Posted by Megan Shitama Weston ● Tue, Jan 08, 2013 @ 10:01 AM
Beyond "Confirmation Class"
What do you think of when you hear the phrase "Confirmation Class"? If you went through Confirmation as a youth, what comes to mind about that process? I’ll admit, I hear plenty of people talk about how boring it was.
And I’ll never forget the first day of confirmation class when I had to explain to a student that we were not talking about conforming them.
Of course I also remember how empowering it was to me as a student, being asked to make my own decision and my own commitment to God and to the church. I know that many people share that experience. (And I’m actually really glad they made me memorize the Apostle’s Creed).
And if you’ve taught confirmation, you’re probably remembering the wonderful ways that you experienced God through and with youth…
...and you may also vaguely remember that feeling of Oh my gosh how am I supposed to fit all of this information into few enough classes that I can get all of the kids to come and also include some worship and service and missions and teach about the sacraments and grace and the Trinity and have everyone sit still long enough and understand it all and not be too bored???
Or is that just me? When I am teaching confirmation it is sometimes challenging for me to let go of the logistics and content and really be present with my students and with God.
Moving beyond just the Confirmation Class
But I’ll gladly confess that I love teaching confirmation. It is a chance for us to show our young people the best of what God and the Church have to offer them.
It is a season when we encourage our students to reflect on their own experiences of God, as we give them the tools to discern how God is inviting them to live out their faith.
Including a variety of those tools is the blessing and the challenge of confirmation. Providing lots of different ways for students to engage their faith helps to make sure that each kid has formative faith experiences during their confirmation process.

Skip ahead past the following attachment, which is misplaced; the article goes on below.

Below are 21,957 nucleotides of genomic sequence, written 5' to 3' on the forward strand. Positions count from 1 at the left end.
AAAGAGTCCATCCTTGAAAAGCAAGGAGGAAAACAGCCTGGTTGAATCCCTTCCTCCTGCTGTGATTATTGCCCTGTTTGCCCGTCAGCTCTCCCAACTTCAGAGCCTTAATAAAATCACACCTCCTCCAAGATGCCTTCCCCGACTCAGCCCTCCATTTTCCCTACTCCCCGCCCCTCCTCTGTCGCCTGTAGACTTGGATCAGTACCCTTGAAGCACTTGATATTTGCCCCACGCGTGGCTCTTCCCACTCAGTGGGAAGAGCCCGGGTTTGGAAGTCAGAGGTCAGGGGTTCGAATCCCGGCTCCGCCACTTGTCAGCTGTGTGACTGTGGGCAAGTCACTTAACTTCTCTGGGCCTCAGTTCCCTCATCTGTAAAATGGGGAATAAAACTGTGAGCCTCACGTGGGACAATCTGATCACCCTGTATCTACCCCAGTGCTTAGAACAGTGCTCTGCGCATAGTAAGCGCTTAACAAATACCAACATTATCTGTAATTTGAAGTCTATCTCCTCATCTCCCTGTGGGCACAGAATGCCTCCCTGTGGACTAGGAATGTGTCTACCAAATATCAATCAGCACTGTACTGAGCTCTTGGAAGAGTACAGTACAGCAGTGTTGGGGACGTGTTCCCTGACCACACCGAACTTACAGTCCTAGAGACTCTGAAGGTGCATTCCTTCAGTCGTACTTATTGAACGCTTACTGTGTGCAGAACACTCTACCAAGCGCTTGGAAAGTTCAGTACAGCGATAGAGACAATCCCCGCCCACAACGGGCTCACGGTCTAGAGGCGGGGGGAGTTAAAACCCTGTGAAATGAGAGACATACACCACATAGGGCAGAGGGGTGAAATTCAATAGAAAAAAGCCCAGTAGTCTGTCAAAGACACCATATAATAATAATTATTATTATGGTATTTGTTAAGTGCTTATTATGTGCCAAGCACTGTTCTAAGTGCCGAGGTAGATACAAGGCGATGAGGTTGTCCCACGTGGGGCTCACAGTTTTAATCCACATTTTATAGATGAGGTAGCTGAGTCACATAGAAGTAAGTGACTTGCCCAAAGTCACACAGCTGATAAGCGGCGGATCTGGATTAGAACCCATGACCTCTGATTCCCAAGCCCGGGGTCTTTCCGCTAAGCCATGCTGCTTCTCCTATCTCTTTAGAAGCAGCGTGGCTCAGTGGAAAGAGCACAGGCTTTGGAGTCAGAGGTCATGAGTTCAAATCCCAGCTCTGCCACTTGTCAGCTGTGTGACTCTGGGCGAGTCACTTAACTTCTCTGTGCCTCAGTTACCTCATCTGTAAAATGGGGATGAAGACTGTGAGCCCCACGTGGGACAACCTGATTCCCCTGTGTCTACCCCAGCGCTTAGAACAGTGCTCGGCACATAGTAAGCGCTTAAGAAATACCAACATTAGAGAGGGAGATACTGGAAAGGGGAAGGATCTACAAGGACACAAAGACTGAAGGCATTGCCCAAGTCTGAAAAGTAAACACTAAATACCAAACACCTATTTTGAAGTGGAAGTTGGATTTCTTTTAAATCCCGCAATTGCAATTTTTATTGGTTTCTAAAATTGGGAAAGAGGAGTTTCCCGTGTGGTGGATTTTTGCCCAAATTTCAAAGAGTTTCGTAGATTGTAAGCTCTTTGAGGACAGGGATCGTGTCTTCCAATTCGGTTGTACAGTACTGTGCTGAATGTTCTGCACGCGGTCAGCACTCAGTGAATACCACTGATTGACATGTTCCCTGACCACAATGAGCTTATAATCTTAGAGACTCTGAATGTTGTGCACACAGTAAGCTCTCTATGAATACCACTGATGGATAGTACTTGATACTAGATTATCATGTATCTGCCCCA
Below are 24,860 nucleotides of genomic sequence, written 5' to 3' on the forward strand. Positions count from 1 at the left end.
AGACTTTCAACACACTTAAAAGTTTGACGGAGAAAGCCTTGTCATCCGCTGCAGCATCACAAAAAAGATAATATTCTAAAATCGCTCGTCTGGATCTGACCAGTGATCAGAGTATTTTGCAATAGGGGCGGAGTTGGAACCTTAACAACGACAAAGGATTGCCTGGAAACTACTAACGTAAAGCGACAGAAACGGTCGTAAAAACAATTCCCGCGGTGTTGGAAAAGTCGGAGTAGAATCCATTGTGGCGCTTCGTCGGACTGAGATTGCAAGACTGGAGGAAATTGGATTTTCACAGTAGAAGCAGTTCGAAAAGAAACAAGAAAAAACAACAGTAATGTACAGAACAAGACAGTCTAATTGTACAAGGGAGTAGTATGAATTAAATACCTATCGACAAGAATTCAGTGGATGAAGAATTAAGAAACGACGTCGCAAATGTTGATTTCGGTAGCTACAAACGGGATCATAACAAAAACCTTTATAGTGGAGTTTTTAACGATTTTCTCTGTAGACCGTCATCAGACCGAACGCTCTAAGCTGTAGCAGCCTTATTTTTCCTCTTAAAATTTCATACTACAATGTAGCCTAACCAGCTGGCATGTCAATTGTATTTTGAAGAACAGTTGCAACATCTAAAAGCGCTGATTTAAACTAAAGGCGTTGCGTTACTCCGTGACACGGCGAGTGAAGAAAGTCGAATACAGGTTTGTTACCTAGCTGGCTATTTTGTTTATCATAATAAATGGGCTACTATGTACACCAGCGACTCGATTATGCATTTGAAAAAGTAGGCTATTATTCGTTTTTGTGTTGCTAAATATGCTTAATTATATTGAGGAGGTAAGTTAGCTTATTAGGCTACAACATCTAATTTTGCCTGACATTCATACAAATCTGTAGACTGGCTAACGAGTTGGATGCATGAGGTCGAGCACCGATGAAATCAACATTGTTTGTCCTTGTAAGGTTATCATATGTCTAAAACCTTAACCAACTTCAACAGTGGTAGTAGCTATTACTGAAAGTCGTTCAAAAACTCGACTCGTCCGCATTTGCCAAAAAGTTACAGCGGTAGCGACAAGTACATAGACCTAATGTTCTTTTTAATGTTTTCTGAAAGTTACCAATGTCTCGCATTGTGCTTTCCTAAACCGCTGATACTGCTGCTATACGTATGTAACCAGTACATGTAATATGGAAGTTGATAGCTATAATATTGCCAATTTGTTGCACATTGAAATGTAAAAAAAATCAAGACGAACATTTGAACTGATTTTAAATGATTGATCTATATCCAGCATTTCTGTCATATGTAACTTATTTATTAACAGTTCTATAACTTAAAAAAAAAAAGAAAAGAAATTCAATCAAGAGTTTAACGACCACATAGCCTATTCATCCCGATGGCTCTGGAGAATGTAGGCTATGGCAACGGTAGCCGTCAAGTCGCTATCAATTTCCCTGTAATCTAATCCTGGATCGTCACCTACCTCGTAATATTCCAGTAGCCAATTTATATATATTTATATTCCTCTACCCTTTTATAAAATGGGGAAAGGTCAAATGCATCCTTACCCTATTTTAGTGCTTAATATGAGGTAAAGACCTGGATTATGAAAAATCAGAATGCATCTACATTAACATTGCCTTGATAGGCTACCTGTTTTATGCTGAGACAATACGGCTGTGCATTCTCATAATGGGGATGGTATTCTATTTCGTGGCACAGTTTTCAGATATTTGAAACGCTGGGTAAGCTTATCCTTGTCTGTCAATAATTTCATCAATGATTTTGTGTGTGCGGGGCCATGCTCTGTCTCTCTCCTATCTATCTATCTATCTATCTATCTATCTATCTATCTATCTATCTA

I loved sitting for an hour each week and learning theological concepts. But I'm a weirdo, and a lot of kids are not like that.
Some kids will struggle to understand (or care about) the theological concepts we present in class. On the other hand, revisiting those concepts through worship, activities, field trips, and spiritual practices can make those concepts come alive for our students.
I also know that Confirmation is going to look different in every church. But here are a few elements to consider including in your confirmation process (pick and choose the ones that are appropriate and do-able for your church):
- Confirmation Class: This one is usually a given, but the challenge here is to squeeze in all the important information in a way that keeps kids engaged. Try to pick the topics that are most important, and cover one topic per class. Keep the teaching time short in each class session, and include response activities that let the students answer the question "What the information/concept mean to me?" As students respond and discuss you can flesh out the topic further.
- Service Projects: In Confirmation we not just showing our students what it means to be the church, we are inviting them to actively be the church. Have your students participate in mission or service in some way - and it's a bonus if they are doing that side-by-side with adults in the church!
- Worship: ask students to commit to being present in worship. Invite students to be involved as lay readers, ushers, greeters, musicians, etc.